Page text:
The indispensable asteroid years

Everything we value in the lives we’ve built rests in part on our bad decisions.

Is there anyone who doesn’t have a time or phase of their lives they regret? Something that they can’t quite forgive themselves for?

For me and many women I know, it’s stuff from our chaotic late teens and early 20s. A lot of us came into adulthood like an asteroid entering the atmosphere, burning up our own selves and everything in our path. At the time, it wasn’t clear if there would be anything left by the time we finally touched down, and it took a long while to clear the wreckage that was left.

The difficult thing is, the same fucked up shit about gender and sexuality that made the entry so painful also gave us a major tendency to yell at ourselves. This is especially hard to combat when we believe what we did was genuinely hurtful to ourselves, and sometimes even to others. “Acting out” – the technical name for what we were doing in the asteroid years – is a survival mechanism. But looking back it can seem like our behavior was the problem rather than the only solution we could access at the time.

I hated this part of my history so much that I used to carry this kind of alternative version of myself in my head, one who had never been so messy, so out of control, so fucking oblivious. She got all As in college, she went to a better graduate school, she didn’t get into debt. By now she’d own a house. She’d have all the good stuff of my life now, but also all the stuff I felt like I’d missed out on or detoured around, when I was too busy acting out to act right. I felt so deprived in relation to her, and the worst part was, I was the one who did the depriving.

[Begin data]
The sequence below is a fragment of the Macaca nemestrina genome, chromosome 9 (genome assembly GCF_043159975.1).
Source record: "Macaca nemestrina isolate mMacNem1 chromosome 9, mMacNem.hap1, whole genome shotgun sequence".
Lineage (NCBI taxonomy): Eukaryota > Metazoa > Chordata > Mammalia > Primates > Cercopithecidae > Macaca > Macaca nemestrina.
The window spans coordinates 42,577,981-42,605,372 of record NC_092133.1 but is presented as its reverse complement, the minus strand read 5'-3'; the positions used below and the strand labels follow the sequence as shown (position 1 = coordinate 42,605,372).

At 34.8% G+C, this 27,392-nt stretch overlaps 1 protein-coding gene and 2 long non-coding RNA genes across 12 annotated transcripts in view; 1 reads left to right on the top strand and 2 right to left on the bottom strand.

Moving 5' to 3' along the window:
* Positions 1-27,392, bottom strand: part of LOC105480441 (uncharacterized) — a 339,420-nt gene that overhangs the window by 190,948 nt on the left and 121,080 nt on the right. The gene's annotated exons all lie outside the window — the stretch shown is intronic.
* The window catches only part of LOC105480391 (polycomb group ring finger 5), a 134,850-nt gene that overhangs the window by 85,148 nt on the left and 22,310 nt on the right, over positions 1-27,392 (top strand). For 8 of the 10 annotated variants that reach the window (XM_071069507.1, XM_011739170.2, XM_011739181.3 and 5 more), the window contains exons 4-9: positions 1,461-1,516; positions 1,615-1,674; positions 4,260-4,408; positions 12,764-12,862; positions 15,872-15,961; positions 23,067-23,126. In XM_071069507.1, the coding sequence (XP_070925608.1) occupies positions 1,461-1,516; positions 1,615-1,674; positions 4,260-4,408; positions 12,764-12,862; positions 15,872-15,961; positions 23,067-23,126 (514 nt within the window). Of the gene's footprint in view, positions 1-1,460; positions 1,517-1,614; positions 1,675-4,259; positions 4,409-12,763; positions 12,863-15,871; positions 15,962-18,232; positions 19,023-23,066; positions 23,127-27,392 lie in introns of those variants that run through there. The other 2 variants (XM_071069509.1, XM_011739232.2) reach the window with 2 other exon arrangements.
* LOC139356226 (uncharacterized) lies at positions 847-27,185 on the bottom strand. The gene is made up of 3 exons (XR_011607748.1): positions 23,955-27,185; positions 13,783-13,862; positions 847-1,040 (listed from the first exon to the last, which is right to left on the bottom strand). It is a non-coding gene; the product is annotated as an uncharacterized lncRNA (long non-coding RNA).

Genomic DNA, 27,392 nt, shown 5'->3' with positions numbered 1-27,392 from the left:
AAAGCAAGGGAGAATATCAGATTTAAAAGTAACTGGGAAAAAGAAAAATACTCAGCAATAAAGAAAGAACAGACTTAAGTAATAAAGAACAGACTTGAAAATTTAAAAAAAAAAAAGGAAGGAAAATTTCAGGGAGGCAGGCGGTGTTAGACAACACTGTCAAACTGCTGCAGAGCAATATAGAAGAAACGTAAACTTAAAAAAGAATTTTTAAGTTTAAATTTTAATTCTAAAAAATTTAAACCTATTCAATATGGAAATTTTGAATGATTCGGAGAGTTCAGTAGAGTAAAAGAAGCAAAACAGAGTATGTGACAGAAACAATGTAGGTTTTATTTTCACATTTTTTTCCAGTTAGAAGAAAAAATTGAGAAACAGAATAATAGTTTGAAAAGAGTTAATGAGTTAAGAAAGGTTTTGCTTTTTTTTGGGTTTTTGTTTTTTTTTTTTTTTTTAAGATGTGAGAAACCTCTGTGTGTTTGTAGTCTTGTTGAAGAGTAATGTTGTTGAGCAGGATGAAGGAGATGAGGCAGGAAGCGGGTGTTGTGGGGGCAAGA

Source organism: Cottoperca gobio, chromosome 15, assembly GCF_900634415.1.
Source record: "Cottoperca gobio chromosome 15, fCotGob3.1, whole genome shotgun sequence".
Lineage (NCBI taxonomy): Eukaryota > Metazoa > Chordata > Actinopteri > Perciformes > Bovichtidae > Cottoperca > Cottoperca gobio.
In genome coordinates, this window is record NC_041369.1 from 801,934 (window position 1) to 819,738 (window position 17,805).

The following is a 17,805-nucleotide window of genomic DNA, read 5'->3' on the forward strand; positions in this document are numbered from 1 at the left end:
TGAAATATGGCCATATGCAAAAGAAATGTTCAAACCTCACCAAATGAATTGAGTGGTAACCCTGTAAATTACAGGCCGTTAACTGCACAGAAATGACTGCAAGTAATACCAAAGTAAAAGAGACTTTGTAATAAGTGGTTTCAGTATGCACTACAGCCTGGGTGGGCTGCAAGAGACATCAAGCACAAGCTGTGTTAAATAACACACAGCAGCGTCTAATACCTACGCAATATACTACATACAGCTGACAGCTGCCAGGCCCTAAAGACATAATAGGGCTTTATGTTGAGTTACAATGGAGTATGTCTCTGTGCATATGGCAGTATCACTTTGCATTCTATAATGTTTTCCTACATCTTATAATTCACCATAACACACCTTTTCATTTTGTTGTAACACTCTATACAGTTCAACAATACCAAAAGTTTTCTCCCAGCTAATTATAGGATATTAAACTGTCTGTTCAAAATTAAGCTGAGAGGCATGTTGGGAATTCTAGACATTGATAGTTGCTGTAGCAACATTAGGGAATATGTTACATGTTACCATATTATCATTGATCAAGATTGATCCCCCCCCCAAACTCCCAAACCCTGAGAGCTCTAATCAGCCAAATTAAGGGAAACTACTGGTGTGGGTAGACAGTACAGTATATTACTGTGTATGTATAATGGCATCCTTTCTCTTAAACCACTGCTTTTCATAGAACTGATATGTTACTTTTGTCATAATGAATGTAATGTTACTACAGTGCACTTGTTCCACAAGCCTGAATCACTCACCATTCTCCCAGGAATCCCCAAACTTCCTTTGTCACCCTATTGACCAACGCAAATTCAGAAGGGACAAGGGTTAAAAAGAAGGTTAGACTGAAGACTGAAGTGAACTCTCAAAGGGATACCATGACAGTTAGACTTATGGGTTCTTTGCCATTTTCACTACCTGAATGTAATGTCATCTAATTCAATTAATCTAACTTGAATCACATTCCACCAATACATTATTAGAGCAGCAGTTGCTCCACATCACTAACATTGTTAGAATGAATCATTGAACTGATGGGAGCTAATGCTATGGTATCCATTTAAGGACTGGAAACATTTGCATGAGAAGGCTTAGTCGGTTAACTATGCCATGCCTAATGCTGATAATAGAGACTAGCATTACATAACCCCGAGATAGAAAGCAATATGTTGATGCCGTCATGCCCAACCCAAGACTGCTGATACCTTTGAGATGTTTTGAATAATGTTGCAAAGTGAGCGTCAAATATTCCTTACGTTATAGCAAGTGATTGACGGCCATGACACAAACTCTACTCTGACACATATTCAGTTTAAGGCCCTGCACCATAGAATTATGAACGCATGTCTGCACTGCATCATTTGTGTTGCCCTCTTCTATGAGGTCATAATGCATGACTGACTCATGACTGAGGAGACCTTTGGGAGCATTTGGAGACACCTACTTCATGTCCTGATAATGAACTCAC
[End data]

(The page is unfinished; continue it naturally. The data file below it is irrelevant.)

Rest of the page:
What has finally helped me let some of that go has been challenging the idea that I could be the person I am now, with all the things I’ve built in my life that I value, if my past had been different. This kind of pick-and-mix thinking enables our brains to torture us with might-have-beens, but it doesn’t stand up to scrutiny.

Think about it: despite what your brain may want to suggest, the only path to who you are right now is the one that has taken you through every single thing you’ve experienced up to this point. Every action, every decision, every selection in the forking path of endlessness decision trees you’ve faced minute by minute: they all had to play out exactly as they did to have brought you to this moment.

So even if you could trade part of your past, to do that would mean trading the entirety of your existence now for some other unknown other version. Anything you enjoy about the life you’ve built or the person you are today depends just as much on every shitty decision you believe you made as it does on every good decision. They were all necessary to you arriving exactly here.

For me, this has way of thinking has created a different approach to self-forgiveness. When I start to wish away the self-destruction of my asteroid years, I remind myself that my capacity to think and act differently now requires that fucked up past — and not just because of what it taught me, but because that’s how time works. The only way to get to my present is through every single thing that happened in my past.

When I look at my younger self from this perspective, I don’t see someone straying off the path I wish I’d traveled. I see someone who somehow started staggering her way toward the person I wanted to become. In all her chaotic mess, she was hewing the only possible through line that could ever exist to the version of me typing these words right now. Even her worst mistakes were necessary — which means I can approach them with a lot less regret.

Once we stop longing for that alternative, perfected timeline, we can stop blaming ourselves for having failed to create it. Not only does self forgiveness become easier, but there’s also suddenly a lot less to forgive.

I’m an ambition and achievement coach, an academic and a writer. Contact me at

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